In order that he shall enter he must find a familiar foothold in the story, and this is supplied to him by the use of stereotypes. They tell him that if an association of plumbers is called a "combine" it is appropriate to develop his hostility; if it is called a "group of leading business men" the cue is for a favorable reaction.

It is in a combination of these elements that the power to create opinion resides. Editorials reinforce.

So what did I just do here? I just used a quote from 1920 to describe to you the New York Times in 2014. That's exactly what they do - key words in the news strategically placed, and the editorials repeat it ad-nauseam.

All of them, they have all been trained to be just like Walter Lippmann. They're all Lippmann activists and/or acolytes. This is what journalism schools are teaching, and its what we are watching in real-time.

You can also find some very interesting things if you poke around the website for Columbia's Journalism department. For example, this paper titled The "Lippmann-Dewey Debate" and the Invention of Walter Lippmann as an Anti-Democrat 1986-1996. In this paper, you will find the following:

In this article, Carey asserts that Lippmann's Public Opinion is "the founding book of modern journalism" (Carey, 1987, p. 6), although with greater reason he had called it in 1982 "the founding book in American media studies" (Carey, 19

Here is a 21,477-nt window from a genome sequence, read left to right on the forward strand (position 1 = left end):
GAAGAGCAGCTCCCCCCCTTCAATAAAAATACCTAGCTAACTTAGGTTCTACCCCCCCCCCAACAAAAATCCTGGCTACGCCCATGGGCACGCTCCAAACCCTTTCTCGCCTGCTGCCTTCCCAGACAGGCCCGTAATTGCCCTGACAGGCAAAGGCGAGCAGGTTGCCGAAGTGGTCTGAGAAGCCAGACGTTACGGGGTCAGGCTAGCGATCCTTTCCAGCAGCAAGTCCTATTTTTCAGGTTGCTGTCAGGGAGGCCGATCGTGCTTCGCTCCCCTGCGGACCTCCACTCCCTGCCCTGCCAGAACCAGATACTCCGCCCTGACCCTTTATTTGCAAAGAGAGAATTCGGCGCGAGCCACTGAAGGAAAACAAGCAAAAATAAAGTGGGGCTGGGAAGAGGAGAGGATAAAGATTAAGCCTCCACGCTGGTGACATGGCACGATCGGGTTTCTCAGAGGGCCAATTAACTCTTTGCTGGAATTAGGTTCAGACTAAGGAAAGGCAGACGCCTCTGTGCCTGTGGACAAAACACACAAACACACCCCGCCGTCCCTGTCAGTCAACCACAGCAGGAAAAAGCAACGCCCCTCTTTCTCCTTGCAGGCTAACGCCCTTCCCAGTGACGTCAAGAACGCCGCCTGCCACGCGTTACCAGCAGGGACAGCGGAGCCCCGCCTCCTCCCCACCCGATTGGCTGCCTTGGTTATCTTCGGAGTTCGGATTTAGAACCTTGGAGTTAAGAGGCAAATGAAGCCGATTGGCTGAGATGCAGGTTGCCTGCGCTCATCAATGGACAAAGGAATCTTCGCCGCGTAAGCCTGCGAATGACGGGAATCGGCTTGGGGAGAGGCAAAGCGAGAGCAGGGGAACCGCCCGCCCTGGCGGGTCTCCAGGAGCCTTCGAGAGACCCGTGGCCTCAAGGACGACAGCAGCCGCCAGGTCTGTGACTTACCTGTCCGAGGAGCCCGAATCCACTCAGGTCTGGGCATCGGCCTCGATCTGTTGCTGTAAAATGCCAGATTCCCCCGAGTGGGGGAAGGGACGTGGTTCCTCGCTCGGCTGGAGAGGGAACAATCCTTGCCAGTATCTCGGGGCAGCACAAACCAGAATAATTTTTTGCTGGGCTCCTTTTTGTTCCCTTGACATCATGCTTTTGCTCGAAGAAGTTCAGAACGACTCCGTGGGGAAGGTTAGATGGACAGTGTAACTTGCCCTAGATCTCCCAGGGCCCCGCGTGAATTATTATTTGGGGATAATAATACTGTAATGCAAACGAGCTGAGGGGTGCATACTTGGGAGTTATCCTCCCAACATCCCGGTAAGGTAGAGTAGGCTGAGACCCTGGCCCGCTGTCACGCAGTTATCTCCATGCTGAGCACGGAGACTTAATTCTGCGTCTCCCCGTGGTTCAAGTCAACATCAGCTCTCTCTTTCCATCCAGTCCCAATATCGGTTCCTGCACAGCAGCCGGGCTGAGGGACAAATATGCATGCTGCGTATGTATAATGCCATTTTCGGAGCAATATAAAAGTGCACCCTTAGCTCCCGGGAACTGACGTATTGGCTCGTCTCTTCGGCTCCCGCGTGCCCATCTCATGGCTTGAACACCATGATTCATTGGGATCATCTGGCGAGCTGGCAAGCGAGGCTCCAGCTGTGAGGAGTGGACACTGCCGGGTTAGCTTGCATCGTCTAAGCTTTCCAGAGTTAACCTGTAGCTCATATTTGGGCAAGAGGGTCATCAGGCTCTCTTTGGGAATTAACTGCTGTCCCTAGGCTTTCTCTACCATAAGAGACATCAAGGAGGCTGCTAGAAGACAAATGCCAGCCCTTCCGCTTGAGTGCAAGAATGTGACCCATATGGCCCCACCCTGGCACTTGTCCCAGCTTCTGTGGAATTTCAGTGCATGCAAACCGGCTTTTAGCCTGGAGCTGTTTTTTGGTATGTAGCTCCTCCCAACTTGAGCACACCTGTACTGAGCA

He's talking about James Carey's 1982 article in The Center Magazine titled "The Press and the Public Discourse," as well as Carey's earlier article "Mass Media: The Critical View." Unfortunately, neither are available online for us to examine, but these are pretty specific phrases being used here - that and its not like others have not used similar wording, see my prior entry.

So what of this founding document of modern journalism, written by what would have to be its father, Walter Lippmann? If "Public Opinion" is the "founding document", does that make it journalism's "Constitution"? In a sense, I think all of us can answer that question with a "yes".

You can download the transcript here.

Or, you can listen to the audiobook of it here.